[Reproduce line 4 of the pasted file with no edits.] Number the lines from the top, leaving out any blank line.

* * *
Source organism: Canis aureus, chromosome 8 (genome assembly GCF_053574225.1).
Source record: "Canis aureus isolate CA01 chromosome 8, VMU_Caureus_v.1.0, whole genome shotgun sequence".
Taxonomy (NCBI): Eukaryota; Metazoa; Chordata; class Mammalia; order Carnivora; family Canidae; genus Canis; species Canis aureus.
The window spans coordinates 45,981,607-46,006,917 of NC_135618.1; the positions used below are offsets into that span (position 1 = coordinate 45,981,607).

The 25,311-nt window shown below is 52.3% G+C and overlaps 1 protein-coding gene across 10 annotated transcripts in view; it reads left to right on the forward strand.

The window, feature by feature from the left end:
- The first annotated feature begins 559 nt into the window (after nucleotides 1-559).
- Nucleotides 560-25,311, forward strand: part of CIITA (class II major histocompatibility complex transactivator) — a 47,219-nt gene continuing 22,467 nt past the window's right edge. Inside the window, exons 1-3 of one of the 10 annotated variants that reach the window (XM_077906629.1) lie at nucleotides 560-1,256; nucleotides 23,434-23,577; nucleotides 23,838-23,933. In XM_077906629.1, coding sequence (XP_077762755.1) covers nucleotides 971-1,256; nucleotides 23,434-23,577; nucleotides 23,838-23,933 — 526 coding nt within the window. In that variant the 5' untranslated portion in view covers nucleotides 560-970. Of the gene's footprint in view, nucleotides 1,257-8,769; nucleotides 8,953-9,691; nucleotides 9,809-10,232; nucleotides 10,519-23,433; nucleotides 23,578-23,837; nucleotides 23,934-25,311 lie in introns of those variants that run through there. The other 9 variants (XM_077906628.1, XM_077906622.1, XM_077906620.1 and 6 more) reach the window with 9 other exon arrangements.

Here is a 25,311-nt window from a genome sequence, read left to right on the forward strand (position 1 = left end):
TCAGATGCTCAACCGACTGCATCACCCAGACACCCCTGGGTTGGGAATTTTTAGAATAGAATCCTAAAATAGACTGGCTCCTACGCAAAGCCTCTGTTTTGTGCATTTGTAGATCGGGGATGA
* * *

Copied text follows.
The window spans coordinates 45,981,607-46,006,917 of NC_135618.1; the positions used below are offsets into that span (position 1 = coordinate 45,981,607).